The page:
Our community went through this a few years ago. I voted to keep it out of the grocery stores. Well, that didn't help and now all the grocery stores have hard liquor in them. Next thing that happened, liquor stores, 'tobacco' shops selling 'water bongs' (yeah right), and tattoo parlors popped up within a few months. All within less than 1 mile of elementary, middle and high schools. It really classed down the area down a lot. Not because I have anything about people with tattoos or who smoke, but because it brought all that junk much closer to home and made it more accessible. The new shops also were dirty and scummy looking, with lots of scummy looking people hanging around all hours of the night and day, broken beer bottles all in the parking lots.... A teen can get bongs, tattoos and alcohol anywhere, but why make it that much easier and *tempting* when he/she walks next to the store on their way to school every morning and afternoon? Maybe I am misunderstanding this prioritizing somehow, and confusing it with a 'dry area'?

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answers from Pittsburgh on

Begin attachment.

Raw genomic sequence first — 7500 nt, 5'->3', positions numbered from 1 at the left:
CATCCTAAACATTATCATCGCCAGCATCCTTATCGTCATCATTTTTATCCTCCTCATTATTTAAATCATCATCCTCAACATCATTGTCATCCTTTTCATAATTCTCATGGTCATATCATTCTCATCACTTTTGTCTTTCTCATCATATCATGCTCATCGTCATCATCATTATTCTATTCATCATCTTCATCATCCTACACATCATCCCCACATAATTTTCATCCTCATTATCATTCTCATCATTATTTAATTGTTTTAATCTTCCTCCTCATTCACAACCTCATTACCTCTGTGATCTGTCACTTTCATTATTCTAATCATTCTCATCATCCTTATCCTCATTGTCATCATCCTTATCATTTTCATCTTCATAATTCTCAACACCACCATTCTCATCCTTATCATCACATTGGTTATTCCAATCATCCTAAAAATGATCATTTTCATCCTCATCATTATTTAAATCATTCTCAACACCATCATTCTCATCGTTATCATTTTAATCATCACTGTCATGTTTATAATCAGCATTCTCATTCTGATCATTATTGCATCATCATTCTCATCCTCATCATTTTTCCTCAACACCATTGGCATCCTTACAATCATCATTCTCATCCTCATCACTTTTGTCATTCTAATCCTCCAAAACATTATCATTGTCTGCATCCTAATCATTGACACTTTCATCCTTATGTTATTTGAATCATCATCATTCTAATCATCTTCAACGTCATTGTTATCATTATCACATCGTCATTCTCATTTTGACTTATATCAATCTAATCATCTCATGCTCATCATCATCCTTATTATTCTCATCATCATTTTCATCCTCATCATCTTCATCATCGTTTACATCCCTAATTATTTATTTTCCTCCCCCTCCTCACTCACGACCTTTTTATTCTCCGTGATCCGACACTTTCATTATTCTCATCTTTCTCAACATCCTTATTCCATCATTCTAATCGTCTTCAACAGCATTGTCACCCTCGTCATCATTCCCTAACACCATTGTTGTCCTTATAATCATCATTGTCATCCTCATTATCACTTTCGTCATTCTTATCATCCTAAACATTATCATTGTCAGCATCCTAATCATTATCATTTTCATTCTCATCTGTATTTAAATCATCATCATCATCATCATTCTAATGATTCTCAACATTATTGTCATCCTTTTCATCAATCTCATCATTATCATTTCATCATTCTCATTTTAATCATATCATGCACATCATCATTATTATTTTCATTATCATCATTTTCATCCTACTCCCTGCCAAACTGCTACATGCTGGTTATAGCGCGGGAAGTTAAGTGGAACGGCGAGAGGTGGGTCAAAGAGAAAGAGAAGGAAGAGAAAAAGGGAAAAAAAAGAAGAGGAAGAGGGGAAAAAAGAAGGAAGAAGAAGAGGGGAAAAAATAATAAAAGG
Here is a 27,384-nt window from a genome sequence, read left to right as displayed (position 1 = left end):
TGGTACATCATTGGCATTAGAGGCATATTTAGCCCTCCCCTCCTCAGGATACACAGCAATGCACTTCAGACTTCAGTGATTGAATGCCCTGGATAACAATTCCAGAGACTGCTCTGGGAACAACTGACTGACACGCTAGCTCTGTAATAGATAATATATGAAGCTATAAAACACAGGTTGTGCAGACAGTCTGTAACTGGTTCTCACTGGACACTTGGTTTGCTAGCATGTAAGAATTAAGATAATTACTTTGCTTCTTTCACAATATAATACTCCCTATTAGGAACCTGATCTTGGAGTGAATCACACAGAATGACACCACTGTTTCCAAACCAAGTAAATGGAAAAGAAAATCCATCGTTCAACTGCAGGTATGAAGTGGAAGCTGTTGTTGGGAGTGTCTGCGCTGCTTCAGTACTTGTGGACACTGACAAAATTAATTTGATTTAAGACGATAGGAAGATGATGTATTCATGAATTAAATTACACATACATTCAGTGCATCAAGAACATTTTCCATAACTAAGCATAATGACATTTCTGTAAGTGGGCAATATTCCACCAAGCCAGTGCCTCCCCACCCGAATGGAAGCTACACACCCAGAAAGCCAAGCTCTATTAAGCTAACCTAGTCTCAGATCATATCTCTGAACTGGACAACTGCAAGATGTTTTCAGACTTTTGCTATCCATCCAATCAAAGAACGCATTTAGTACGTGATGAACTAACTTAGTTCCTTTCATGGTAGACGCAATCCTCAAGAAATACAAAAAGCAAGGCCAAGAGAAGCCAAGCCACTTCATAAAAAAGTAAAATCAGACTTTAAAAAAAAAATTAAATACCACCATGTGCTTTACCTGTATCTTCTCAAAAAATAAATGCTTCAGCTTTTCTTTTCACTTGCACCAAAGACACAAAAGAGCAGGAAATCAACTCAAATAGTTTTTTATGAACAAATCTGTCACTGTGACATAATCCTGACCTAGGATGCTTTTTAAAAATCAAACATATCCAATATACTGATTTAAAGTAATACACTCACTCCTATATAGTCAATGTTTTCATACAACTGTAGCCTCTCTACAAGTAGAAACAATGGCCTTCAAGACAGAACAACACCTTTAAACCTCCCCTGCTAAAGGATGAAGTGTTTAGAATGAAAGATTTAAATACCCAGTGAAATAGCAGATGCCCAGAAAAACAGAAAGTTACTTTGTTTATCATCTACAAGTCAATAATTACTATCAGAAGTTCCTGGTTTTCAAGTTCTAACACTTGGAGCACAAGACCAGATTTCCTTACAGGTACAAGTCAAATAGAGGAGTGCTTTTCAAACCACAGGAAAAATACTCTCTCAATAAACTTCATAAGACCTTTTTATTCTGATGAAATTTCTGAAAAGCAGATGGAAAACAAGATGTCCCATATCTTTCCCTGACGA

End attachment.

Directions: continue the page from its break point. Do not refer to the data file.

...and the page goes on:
We have "state stores" for hard liquor and distributors for beer.

The only thing we need to remember is that most of the "state stores" are not open on Sundays. (Thus heading off those impulse hard-liquor binge buys, I guess.)

From my experience, the employees of these stores are way too plentiful and it is thought of as a "dream job" by many (state employee, many perks, low stress, etc.) I'm sure they have their busy times, but my personal impression is of extreme over-staffing and little need for it.

PLCB has been testing the selling of wine in kiosks at certain grocery store locations. Supposedly RIFE with issues and problems--even though it takes a picture of you during your purchase and determines if you are "of age"!

All I know is state controlled liquor sales mark up about 52%--about the same if privatized (27% distributors/retailers and 25% fees) would be about the same.